Sen. Joe Manchin (D-W.Va.) wants President Joe Biden to spend more time trying to reach a bipartisan infrastructure deal with Senate Republicans even as negotiations teeter on the brink of collapse and progressives are urging the White House to pull the plug.
Manchin’s views are critical in an evenly divided 50-50 Senate. Democrats cannot move forward unilaterally to pass an infrastructure bill under a special budget process called reconciliation without every member of their caucus on board. So, for the moment, top Democrats are frozen and at the whim of centrists like Manchin who want to give bipartisan negotiations more time to play out.
“I don’t know why you need reconciliation,” the West Virginia Democrat told reporters on Tuesday, expressing confidence that a bipartisan deal was within reach.
He also seemed to acknowledge the leverage he holds over the process, daring Democrats to proceed without his support.
“If you think you got it, then go for it,” he said, referring to the budget process that would allow Democrats to circumvent a GOP filibuster.
Senate Republicans are preparing to make a counteroffer to Biden on infrastructure spending, nearing $1 trillion this week, giving new air to talks that seemed on the verge of collapse last week. But that would still fall far short of the White House’s revised ask of $1.7 trillion for the infrastructure and jobs package. And the GOP proposal includes just a fraction of new direct infrastructure spending; much of it includes funds Congress already appropriated for other purposes.
The two sides aren’t just far apart on the total cost. They also have broad disagreements over what counts as infrastructure and how to pay for it. Democrats, for example, would like to include investments in “social” infrastructure, such as child care and elder care. They also want to raise taxes on corporations to pay for the bill. Republicans are fiercely opposed to both.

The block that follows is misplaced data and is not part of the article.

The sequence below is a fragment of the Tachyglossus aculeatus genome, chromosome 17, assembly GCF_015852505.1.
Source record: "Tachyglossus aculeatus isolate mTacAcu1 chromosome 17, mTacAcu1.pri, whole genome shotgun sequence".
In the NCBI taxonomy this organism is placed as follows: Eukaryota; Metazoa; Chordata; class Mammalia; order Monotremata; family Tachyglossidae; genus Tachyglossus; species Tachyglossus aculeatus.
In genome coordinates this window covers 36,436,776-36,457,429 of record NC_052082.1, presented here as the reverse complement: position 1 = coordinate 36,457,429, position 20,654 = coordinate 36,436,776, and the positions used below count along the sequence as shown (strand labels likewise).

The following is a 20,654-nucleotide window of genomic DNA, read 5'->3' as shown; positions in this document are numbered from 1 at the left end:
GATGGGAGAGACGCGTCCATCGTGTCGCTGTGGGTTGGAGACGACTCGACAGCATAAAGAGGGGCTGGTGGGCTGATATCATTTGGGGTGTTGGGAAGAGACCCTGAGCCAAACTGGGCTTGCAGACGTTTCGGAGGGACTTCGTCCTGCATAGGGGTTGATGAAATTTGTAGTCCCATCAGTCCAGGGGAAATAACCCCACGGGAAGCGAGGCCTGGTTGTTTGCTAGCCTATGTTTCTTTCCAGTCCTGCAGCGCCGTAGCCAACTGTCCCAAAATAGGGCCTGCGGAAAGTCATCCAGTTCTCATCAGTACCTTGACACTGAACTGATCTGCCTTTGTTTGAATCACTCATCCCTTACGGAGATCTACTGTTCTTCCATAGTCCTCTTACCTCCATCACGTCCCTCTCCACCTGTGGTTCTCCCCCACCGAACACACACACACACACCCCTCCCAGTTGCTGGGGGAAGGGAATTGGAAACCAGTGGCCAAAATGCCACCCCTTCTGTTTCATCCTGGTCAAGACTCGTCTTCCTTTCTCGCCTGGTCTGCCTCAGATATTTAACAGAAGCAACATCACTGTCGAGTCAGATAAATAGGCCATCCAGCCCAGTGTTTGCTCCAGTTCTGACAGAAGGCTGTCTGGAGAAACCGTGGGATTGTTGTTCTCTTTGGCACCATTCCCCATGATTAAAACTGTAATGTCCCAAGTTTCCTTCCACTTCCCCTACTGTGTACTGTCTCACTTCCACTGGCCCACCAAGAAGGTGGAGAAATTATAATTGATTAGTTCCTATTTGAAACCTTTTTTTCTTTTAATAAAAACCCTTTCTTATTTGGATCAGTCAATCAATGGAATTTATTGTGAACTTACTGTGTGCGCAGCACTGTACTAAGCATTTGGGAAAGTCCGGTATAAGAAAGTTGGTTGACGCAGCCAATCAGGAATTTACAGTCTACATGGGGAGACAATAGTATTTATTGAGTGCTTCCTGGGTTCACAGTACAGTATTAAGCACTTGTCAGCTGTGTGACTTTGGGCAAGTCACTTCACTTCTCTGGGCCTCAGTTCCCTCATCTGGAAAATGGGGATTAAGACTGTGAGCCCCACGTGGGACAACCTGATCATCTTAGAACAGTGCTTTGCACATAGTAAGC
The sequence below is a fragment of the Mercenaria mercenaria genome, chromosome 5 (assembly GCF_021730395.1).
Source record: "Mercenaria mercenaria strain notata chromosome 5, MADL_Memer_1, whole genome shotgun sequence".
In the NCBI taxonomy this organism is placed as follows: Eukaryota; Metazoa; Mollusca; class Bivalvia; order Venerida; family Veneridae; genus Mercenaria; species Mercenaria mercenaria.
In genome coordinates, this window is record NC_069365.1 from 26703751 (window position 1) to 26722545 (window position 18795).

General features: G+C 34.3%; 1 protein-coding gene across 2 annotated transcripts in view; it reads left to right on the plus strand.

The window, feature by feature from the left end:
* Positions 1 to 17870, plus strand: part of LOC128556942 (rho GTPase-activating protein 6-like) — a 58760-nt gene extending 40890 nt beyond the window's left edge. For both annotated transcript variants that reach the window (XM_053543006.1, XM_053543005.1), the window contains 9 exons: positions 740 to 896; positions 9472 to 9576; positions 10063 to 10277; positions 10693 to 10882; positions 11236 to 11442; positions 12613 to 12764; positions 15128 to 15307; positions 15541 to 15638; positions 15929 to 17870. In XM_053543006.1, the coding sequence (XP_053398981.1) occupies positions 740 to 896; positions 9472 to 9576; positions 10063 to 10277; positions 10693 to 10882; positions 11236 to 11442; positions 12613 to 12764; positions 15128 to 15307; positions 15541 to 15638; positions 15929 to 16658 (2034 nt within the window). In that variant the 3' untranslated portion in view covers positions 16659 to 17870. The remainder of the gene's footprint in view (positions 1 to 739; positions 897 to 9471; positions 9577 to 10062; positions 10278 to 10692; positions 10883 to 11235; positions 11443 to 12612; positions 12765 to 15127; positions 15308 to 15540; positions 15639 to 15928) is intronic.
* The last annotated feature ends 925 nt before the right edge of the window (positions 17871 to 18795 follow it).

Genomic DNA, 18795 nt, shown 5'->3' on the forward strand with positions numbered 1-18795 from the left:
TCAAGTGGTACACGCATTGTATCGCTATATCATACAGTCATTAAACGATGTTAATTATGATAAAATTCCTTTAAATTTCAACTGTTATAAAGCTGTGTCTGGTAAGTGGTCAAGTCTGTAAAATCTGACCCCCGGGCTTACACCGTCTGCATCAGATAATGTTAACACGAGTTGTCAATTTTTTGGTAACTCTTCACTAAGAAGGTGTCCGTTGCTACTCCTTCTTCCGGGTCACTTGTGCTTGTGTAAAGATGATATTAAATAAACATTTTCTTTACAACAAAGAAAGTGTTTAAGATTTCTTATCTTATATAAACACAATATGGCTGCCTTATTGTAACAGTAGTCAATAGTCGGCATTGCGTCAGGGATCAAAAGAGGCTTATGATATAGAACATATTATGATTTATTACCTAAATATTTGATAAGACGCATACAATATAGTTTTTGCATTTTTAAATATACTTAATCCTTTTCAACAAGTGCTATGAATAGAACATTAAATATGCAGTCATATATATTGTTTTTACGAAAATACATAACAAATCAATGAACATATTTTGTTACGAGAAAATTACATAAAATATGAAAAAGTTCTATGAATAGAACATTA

“We are now very far apart,” Sen. John Barrasso (R-Wyo.) said Tuesday.
Meanwhile, a bipartisan group of eight senators is working on a separate compromise infrastructure proposal in case talks between Senate Republicans and the White House fall apart. The fact that another batch of negotiators, including Manchin and Sen. Mitt Romney (R-Utah), has popped up doesn’t come as a great sign for existing talks involving the Biden administration. The congressional gang is working on an even more narrow proposal whose cost is to be offset with user fees and unspent coronavirus funds Congress previously approved.
“I want to make sure that we don’t interfere with the process going on between the White House,” Romney said Tuesday. “So they’re on the front burner, we’re kind of a back burner backup.”
The flurry of fresh legislative activity on infrastructure hasn’t encouraged some Democratic senators, however. Democrats are broadly wary of GOP willingness to negotiate in good faith, remembering how Republicans slow-walked talks with President Barack Obama’s administration over passing the Affordable Care Act, withholding support to the very end.
“I think we’re reaching the point of fish or cut bait,” Sen. Richard Blumenthal (D-Conn.) said when asked how long Democrats should continue to negotiate before turning to reconciliation.
Sen. Elizabeth Warren (D-Mass.) agreed.
“The clock is running,” Warren said. “We’ve got to get this done. The need will not go away. There are millions of women at home today saying, ‘I’m out of the workforce because I can’t afford child care.’”
Democrats want the infrastructure and jobs package to put hundreds of billions of dollars into programs such as child care, paid family leave and education ― all areas they argue are pertinent to being able to get people back to work. They’re also pushing for a large federal investment to spur the production of electric vehicles. Republicans argue Congress should solely focus on traditional infrastructure needs, such as roads, bridges and airports.
Manchin seems to agree more with the Republican argument, throwing Democratic plans for quick passage of a bold infrastructure overhaul into uncertainty.
“I’m always looking for that moderate, reasonable middle if you can,” Manchin told reporters Tuesday. “It might not be as big as they want, and then you have people on the right that don’t want to do that much or do nothing at all. I probably wouldn’t be there either.”